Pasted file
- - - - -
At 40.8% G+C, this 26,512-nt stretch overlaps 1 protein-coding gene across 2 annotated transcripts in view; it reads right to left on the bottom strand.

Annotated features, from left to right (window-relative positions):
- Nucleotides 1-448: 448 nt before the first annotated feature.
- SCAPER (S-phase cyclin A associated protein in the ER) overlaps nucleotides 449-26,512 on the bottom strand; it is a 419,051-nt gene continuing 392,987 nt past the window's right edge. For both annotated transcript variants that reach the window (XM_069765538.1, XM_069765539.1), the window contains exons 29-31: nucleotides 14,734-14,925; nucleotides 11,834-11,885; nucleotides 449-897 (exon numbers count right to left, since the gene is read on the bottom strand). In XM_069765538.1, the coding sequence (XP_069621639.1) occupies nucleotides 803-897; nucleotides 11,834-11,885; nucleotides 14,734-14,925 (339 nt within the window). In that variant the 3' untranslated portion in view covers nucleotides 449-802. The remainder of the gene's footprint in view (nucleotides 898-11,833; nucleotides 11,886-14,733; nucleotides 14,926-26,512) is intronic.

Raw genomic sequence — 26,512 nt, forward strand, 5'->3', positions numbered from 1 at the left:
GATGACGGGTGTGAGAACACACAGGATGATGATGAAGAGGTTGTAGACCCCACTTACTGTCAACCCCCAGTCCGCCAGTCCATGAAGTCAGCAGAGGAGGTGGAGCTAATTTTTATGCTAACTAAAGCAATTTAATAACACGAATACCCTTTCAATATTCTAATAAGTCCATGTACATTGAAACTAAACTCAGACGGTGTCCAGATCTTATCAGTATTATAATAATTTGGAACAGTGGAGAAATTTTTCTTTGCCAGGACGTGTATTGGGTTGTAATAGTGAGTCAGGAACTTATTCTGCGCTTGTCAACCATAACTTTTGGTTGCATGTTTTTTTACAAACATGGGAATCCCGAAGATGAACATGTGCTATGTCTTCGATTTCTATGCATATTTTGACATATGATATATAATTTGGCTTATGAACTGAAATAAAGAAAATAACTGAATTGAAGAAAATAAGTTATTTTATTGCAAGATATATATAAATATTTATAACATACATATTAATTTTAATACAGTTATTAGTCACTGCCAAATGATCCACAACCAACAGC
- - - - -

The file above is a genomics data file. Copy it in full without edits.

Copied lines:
At 40.8% G+C, this 26,512-nt stretch overlaps 1 protein-coding gene across 2 annotated transcripts in view; it reads right to left on the bottom strand.

Annotated features, from left to right (window-relative positions):
- Nucleotides 1-448: 448 nt before the first annotated feature.
- SCAPER (S-phase cyclin A associated protein in the ER) overlaps nucleotides 449-26,512 on the bottom strand; it is a 419,051-nt gene continuing 392,987 nt past the window's right edge. For both annotated transcript variants that reach the window (XM_069765538.1, XM_069765539.1), the window contains exons 29-31: nucleotides 14,734-14,925; nucleotides 11,834-11,885; nucleotides 449-897 (exon numbers count right to left, since the gene is read on the bottom strand). In XM_069765538.1, the coding sequence (XP_069621639.1) occupies nucleotides 803-897; nucleotides 11,834-11,885; nucleotides 14,734-14,925 (339 nt within the window). In that variant the 3' untranslated portion in view covers nucleotides 449-802. The remainder of the gene's footprint in view (nucleotides 898-11,833; nucleotides 11,886-14,733; nucleotides 14,926-26,512) is intronic.

Raw genomic sequence — 26,512 nt, forward strand, 5'->3', positions numbered from 1 at the left:
GATGACGGGTGTGAGAACACACAGGATGATGATGAAGAGGTTGTAGACCCCACTTACTGTCAACCCCCAGTCCGCCAGTCCATGAAGTCAGCAGAGGAGGTGGAGCTAATTTTTATGCTAACTAAAGCAATTTAATAACACGAATACCCTTTCAATATTCTAATAAGTCCATGTACATTGAAACTAAACTCAGACGGTGTCCAGATCTTATCAGTATTATAATAATTTGGAACAGTGGAGAAATTTTTCTTTGCCAGGACGTGTATTGGGTTGTAATAGTGAGTCAGGAACTTATTCTGCGCTTGTCAACCATAACTTTTGGTTGCATGTTTTTTTACAAACATGGGAATCCCGAAGATGAACATGTGCTATGTCTTCGATTTCTATGCATATTTTGACATATGATATATAATTTGGCTTATGAACTGAAATAAAGAAAATAACTGAATTGAAGAAAATAAGTTATTTTATTGCAAGATATATATAAATATTTATAACATACATATTAATTTTAATACAGTTATTAGTCACTGCCAAATGATCCACAACCAACAGC